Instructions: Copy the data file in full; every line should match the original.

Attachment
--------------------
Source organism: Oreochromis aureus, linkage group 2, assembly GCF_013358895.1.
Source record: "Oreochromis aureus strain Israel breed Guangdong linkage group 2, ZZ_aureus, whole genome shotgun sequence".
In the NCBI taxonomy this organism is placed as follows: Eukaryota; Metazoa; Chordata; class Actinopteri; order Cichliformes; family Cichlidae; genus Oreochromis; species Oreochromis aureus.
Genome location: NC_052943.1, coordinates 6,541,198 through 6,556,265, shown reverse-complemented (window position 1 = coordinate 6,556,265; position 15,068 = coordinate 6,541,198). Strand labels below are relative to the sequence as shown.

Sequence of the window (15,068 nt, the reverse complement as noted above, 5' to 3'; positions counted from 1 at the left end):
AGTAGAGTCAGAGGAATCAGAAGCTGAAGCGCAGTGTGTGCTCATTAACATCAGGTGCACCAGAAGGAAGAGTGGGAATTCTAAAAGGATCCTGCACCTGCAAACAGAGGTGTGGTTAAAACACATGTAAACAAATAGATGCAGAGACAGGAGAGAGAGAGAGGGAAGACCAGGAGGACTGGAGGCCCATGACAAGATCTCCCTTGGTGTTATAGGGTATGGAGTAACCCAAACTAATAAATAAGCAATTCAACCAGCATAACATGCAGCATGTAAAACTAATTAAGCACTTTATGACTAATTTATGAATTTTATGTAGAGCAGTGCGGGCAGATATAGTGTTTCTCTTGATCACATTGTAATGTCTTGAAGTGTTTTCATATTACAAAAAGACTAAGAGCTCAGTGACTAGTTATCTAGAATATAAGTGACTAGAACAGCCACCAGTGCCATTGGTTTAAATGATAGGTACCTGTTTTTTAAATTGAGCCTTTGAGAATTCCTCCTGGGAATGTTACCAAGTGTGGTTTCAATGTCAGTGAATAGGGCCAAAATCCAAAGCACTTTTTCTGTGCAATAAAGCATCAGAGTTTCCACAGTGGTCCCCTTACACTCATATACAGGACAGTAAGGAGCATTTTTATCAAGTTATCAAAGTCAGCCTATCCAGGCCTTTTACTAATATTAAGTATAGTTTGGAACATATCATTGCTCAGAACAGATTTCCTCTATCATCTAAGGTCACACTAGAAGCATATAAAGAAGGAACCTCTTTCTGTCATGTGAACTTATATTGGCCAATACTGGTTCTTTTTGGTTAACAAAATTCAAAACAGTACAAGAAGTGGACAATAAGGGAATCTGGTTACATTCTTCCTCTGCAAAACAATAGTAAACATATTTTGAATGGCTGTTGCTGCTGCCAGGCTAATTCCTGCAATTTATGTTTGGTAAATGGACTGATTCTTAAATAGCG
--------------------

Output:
Source organism: Oreochromis aureus, linkage group 2, assembly GCF_013358895.1.
Source record: "Oreochromis aureus strain Israel breed Guangdong linkage group 2, ZZ_aureus, whole genome shotgun sequence".
In the NCBI taxonomy this organism is placed as follows: Eukaryota; Metazoa; Chordata; class Actinopteri; order Cichliformes; family Cichlidae; genus Oreochromis; species Oreochromis aureus.
Genome location: NC_052943.1, coordinates 6,541,198 through 6,556,265, shown reverse-complemented (window position 1 = coordinate 6,556,265; position 15,068 = coordinate 6,541,198). Strand labels below are relative to the sequence as shown.

Sequence of the window (15,068 nt, the reverse complement as noted above, 5' to 3'; positions counted from 1 at the left end):
AGTAGAGTCAGAGGAATCAGAAGCTGAAGCGCAGTGTGTGCTCATTAACATCAGGTGCACCAGAAGGAAGAGTGGGAATTCTAAAAGGATCCTGCACCTGCAAACAGAGGTGTGGTTAAAACACATGTAAACAAATAGATGCAGAGACAGGAGAGAGAGAGAGGGAAGACCAGGAGGACTGGAGGCCCATGACAAGATCTCCCTTGGTGTTATAGGGTATGGAGTAACCCAAACTAATAAATAAGCAATTCAACCAGCATAACATGCAGCATGTAAAACTAATTAAGCACTTTATGACTAATTTATGAATTTTATGTAGAGCAGTGCGGGCAGATATAGTGTTTCTCTTGATCACATTGTAATGTCTTGAAGTGTTTTCATATTACAAAAAGACTAAGAGCTCAGTGACTAGTTATCTAGAATATAAGTGACTAGAACAGCCACCAGTGCCATTGGTTTAAATGATAGGTACCTGTTTTTTAAATTGAGCCTTTGAGAATTCCTCCTGGGAATGTTACCAAGTGTGGTTTCAATGTCAGTGAATAGGGCCAAAATCCAAAGCACTTTTTCTGTGCAATAAAGCATCAGAGTTTCCACAGTGGTCCCCTTACACTCATATACAGGACAGTAAGGAGCATTTTTATCAAGTTATCAAAGTCAGCCTATCCAGGCCTTTTACTAATATTAAGTATAGTTTGGAACATATCATTGCTCAGAACAGATTTCCTCTATCATCTAAGGTCACACTAGAAGCATATAAAGAAGGAACCTCTTTCTGTCATGTGAACTTATATTGGCCAATACTGGTTCTTTTTGGTTAACAAAATTCAAAACAGTACAAGAAGTGGACAATAAGGGAATCTGGTTACATTCTTCCTCTGCAAAACAATAGTAAACATATTTTGAATGGCTGTTGCTGCTGCCAGGCTAATTCCTGCAATTTATGTTTGGTAAATGGACTGATTCTTAAATAGCG